The main Martian proponent of an Earth invasion rejects the idea that Martians could go to Earth and live peacefully with the humans there. The Earthlings are too violent and debased for that, he argues, due to the history of difficulty and difference on their world; moreover, the distance between the two planets — socially and spatially — is too great and dangerous. Therefore, invasion and extermination is the only option:
We must understand this necessity and look it squarely in the eye, however grim it might seem. We have only two alternatives: either we halt the development of our civilization, or we destroy the alien civilization on Earth. There is no third possibility. . . . We must choose, and I say that we have but one choice. A higher form of life cannot be sacrificed for the sake of a lower one. Among all the people on Earth there are not even a few million who are consciously striving for a truly human type of life. For the sake of these embryonic human beings we cannot deny the birth and development of tens, maybe hundreds of millions of our own people, who are humans in an incomparably fuller sense of the word. We will not be guilty of cruelty, because we can destroy them with far less suffering than they are constantly causing each other. There is but one Life in the Universe, and it will be enriched rather than impoverished if it is our socialism rather than the distant, semi-barbaric Earthly variant that is allowed to develop, for thanks to its unbroken evolution and boundless potential, our life is infinitely more harmonious.
In an important speech, Netti, the narrator’s Martian love interest, delivers a rebuke to these paradigms of total hierarchy and instrumentality. “These forms are not identical with ours,” she insists. “The history of a different natural environment and a different struggle is reflected in them; they conceal a different play of spontaneous forces, other contradictions, other possibilities of development.”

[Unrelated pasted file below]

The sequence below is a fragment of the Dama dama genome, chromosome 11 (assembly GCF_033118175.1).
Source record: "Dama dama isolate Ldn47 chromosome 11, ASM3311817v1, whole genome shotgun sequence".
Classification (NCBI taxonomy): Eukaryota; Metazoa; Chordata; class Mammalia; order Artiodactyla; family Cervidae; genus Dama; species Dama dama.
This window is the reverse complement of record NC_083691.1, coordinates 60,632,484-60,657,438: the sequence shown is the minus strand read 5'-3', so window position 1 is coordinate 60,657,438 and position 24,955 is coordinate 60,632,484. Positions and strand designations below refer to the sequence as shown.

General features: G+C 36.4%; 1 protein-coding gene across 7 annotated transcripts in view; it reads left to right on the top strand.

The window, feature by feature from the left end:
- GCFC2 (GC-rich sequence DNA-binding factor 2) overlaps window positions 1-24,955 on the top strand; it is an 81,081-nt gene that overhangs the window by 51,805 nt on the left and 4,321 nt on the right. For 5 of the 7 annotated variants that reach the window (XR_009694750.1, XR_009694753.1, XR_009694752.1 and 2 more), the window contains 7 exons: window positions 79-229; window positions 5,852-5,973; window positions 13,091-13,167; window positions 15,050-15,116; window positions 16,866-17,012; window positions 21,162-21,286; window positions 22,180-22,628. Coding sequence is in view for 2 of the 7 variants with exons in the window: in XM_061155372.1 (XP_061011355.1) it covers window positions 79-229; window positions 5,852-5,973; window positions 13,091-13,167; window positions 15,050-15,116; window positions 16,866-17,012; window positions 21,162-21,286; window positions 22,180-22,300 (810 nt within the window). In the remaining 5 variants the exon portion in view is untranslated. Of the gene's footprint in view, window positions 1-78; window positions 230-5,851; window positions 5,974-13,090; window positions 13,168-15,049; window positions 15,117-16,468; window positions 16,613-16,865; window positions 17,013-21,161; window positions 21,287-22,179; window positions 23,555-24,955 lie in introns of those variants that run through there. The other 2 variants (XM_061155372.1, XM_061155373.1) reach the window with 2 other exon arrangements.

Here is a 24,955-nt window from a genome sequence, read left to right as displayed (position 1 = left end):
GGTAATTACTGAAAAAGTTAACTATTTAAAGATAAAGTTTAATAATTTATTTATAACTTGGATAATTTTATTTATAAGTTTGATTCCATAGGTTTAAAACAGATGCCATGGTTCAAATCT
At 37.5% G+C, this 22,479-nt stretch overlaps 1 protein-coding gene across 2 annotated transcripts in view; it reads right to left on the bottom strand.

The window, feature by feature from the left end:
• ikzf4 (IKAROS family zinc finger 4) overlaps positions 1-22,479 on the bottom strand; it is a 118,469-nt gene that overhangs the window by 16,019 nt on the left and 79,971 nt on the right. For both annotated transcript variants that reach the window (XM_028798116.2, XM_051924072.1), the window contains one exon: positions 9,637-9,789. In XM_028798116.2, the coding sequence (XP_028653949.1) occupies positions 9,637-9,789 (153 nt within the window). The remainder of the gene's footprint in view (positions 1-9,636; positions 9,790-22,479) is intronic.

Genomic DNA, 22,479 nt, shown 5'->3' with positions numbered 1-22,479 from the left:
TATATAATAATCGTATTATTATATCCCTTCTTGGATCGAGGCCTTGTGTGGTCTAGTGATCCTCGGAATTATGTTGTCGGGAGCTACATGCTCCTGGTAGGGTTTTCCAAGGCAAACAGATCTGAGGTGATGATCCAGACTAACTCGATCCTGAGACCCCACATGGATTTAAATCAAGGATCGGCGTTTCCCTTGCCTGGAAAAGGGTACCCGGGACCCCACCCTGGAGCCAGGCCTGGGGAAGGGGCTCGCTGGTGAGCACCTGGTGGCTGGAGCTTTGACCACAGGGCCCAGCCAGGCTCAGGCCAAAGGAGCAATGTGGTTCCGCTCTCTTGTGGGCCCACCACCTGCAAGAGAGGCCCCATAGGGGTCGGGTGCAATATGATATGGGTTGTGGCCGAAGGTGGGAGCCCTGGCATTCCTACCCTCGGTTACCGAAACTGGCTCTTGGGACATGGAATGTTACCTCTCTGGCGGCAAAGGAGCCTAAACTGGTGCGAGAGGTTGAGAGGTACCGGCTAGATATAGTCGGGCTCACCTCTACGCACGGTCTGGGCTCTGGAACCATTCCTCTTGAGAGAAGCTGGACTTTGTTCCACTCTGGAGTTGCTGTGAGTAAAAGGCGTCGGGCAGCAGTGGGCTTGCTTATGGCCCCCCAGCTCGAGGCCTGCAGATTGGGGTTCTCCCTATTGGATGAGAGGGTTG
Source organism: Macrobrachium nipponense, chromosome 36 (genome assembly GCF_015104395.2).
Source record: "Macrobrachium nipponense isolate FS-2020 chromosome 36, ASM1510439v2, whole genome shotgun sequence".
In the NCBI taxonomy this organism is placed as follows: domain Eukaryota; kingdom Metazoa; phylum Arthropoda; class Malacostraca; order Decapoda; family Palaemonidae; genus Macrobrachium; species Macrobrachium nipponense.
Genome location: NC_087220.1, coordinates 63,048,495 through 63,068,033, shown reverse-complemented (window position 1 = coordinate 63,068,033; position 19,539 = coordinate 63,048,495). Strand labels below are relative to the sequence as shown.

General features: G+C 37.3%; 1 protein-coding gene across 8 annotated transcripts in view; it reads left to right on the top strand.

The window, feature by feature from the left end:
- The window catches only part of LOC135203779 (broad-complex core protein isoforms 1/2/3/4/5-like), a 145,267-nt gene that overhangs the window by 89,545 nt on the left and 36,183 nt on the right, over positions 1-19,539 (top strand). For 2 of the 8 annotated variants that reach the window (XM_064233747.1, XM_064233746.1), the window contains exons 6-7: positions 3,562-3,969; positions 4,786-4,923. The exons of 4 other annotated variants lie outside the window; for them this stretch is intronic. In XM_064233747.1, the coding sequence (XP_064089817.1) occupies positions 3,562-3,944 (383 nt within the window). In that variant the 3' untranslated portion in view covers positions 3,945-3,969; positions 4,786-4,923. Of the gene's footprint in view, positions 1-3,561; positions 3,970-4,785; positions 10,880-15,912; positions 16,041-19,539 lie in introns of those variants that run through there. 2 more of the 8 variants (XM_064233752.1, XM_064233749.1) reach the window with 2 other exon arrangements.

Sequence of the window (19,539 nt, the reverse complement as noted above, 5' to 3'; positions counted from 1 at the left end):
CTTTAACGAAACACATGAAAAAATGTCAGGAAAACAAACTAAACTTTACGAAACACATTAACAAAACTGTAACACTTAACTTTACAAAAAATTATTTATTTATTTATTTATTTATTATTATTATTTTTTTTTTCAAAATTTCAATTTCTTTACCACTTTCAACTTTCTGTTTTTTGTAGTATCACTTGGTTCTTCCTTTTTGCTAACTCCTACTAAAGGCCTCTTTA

For Netti, and for Bogdanov, this difference is precisely the point:
They and their civilization are not simply lower and weaker than ours — they are different. If we eliminate them we will not replace them in the process of universal evolution but will merely fill in mechanically the vacuum we have created in the world of life forms.
There is a precedent in Martian society for this alternate scheme of valuable productive difference: in order to prolong their lives, they practice mutual blood transfusions with one another. These are undertaken not to cure the sick, but rather to smooth out difference between individuals, so that they may share what is best from each, in “regular comradely exchanges of life.”
Bogdanov’s Martians need to be renewed by interaction with something outside themselves, through the transfer of information, art, radio waves, thought patterns, or bodily essences. These connections rely on difference without hierarchy, signaling a recognition that disparate parts can form a new whole, even if it is a hybrid, such as a cyborg. So, the “way for the cosmos to know itself” that Sagan waxed about has as much to do with difference, difficulty, and even accident as it does with some teleological march of progress.
Bogdanov valued direct exchange as a way to engage with spontaneity and contradiction, putting his speculations into material and bodily practice: he experimented with actual blood transfusions as a physician. Tragically, he was brought down by his faith in the power of “comradely exchange”: he died in 1928 after a transfusion experiment exposed him to malaria, tuberculosis, and an incompatible blood type.